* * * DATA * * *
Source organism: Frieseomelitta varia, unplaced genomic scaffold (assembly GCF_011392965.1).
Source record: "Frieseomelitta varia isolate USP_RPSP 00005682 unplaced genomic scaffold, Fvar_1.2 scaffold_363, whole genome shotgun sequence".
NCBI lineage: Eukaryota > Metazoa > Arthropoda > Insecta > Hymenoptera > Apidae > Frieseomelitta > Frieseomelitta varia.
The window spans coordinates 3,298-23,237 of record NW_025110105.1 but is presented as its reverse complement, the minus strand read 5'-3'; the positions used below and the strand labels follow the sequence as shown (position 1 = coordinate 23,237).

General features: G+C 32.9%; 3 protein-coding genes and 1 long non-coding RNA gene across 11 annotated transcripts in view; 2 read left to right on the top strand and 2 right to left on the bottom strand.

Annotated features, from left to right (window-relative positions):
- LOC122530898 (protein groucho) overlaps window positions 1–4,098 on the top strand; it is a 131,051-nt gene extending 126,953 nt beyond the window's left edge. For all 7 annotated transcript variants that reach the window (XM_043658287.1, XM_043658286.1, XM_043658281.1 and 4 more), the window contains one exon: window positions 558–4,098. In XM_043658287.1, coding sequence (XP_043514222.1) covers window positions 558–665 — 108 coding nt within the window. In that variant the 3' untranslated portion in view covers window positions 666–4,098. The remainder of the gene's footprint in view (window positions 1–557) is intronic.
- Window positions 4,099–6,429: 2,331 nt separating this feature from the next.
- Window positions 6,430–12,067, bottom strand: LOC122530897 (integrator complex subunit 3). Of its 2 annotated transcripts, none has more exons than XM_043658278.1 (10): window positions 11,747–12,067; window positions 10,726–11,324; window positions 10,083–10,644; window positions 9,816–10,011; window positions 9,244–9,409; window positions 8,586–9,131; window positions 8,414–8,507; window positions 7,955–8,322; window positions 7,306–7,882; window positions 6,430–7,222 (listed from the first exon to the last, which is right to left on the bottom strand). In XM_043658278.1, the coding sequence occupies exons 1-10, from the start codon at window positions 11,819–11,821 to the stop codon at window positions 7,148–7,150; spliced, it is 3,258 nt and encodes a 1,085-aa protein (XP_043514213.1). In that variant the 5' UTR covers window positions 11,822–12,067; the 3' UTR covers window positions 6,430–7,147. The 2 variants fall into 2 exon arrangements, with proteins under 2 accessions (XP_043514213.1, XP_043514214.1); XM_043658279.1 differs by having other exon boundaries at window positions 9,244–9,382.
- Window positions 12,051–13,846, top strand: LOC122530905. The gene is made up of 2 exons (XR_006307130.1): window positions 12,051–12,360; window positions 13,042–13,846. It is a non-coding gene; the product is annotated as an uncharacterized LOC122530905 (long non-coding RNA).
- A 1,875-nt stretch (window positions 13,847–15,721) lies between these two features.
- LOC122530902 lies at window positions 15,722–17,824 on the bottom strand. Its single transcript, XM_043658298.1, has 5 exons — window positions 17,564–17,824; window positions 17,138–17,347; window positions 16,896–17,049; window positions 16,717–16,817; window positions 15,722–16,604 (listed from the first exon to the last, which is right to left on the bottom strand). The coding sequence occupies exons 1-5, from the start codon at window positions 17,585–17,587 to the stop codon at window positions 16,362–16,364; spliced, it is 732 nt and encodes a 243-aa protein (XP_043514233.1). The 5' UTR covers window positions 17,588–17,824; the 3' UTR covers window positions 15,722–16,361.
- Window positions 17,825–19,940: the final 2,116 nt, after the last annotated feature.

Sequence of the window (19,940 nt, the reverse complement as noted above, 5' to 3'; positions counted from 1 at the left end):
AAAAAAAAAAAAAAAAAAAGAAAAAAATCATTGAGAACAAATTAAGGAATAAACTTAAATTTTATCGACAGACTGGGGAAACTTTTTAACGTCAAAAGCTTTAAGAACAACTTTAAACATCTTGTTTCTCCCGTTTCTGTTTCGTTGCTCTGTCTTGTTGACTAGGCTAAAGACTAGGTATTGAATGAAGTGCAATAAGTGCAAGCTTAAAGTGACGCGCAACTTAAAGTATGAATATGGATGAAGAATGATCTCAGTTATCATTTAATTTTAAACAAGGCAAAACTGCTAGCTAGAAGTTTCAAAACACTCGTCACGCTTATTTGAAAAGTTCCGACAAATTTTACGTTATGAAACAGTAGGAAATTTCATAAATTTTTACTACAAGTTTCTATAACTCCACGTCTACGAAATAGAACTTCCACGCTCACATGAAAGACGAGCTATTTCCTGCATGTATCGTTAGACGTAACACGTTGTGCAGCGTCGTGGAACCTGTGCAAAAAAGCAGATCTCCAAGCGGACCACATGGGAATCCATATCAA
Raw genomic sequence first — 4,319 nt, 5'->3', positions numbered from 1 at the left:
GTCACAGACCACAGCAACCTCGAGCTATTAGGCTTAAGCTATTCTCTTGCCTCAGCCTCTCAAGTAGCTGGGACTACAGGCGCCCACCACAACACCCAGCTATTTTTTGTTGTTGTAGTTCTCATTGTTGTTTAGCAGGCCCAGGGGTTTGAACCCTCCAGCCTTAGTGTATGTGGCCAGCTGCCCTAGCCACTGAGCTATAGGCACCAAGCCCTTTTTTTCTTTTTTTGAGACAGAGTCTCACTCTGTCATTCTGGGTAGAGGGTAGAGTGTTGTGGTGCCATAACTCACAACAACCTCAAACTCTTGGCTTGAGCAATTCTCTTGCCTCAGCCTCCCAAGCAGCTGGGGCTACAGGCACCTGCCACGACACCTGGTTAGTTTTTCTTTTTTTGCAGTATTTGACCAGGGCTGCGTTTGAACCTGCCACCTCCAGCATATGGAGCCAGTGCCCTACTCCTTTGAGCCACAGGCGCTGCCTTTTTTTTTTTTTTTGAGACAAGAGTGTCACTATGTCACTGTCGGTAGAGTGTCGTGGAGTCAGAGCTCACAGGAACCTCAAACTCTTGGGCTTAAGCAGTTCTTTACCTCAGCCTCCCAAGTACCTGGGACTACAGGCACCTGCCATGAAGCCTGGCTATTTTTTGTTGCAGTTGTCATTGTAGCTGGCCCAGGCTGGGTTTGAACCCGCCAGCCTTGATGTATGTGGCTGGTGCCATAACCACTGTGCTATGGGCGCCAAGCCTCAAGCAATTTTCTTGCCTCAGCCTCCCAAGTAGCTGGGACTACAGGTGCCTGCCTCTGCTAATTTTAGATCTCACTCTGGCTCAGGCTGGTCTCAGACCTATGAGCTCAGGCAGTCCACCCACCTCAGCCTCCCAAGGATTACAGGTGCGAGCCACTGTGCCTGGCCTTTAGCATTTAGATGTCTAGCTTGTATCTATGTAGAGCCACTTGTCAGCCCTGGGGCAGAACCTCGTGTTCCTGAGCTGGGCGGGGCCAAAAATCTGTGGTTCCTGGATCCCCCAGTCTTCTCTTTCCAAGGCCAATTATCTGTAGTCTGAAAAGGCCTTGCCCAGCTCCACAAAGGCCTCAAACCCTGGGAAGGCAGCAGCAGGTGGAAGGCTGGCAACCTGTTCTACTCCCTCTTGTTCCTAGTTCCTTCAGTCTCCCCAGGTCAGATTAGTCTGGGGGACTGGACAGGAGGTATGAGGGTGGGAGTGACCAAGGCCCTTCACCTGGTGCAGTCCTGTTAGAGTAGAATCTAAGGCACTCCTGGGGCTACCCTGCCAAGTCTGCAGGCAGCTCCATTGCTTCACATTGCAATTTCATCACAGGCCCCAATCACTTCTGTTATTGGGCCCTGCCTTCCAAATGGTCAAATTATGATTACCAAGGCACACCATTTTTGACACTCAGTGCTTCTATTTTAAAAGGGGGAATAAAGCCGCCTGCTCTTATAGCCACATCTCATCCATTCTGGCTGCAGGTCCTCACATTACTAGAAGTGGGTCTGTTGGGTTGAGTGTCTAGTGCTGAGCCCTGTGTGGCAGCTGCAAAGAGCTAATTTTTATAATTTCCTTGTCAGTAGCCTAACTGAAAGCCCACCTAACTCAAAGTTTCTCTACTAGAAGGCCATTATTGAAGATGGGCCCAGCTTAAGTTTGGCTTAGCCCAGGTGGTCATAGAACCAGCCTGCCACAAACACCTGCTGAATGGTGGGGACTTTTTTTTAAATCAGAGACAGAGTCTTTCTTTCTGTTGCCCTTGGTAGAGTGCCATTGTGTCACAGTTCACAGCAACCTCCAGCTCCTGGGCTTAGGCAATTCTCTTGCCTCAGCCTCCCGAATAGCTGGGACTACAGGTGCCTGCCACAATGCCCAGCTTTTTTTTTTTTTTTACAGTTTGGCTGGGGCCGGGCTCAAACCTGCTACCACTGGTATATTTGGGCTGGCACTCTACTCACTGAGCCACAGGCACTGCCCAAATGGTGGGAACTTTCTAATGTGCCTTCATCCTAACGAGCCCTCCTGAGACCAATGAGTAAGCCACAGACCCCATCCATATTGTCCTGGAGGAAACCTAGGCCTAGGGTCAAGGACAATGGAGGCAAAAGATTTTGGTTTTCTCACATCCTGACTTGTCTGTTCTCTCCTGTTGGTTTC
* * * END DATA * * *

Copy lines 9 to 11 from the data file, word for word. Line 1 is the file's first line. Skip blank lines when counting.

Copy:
- Window positions 6,430–12,067, bottom strand: LOC122530897 (integrator complex subunit 3). Of its 2 annotated transcripts, none has more exons than XM_043658278.1 (10): window positions 11,747–12,067; window positions 10,726–11,324; window positions 10,083–10,644; window positions 9,816–10,011; window positions 9,244–9,409; window positions 8,586–9,131; window positions 8,414–8,507; window positions 7,955–8,322; window positions 7,306–7,882; window positions 6,430–7,222 (listed from the first exon to the last, which is right to left on the bottom strand). In XM_043658278.1, the coding sequence occupies exons 1-10, from the start codon at window positions 11,819–11,821 to the stop codon at window positions 7,148–7,150; spliced, it is 3,258 nt and encodes a 1,085-aa protein (XP_043514213.1). In that variant the 5' UTR covers window positions 11,822–12,067; the 3' UTR covers window positions 6,430–7,147. The 2 variants fall into 2 exon arrangements, with proteins under 2 accessions (XP_043514213.1, XP_043514214.1); XM_043658279.1 differs by having other exon boundaries at window positions 9,244–9,382.
- Window positions 12,051–13,846, top strand: LOC122530905. The gene is made up of 2 exons (XR_006307130.1): window positions 12,051–12,360; window positions 13,042–13,846. It is a non-coding gene; the product is annotated as an uncharacterized LOC122530905 (long non-coding RNA).
- A 1,875-nt stretch (window positions 13,847–15,721) lies between these two features.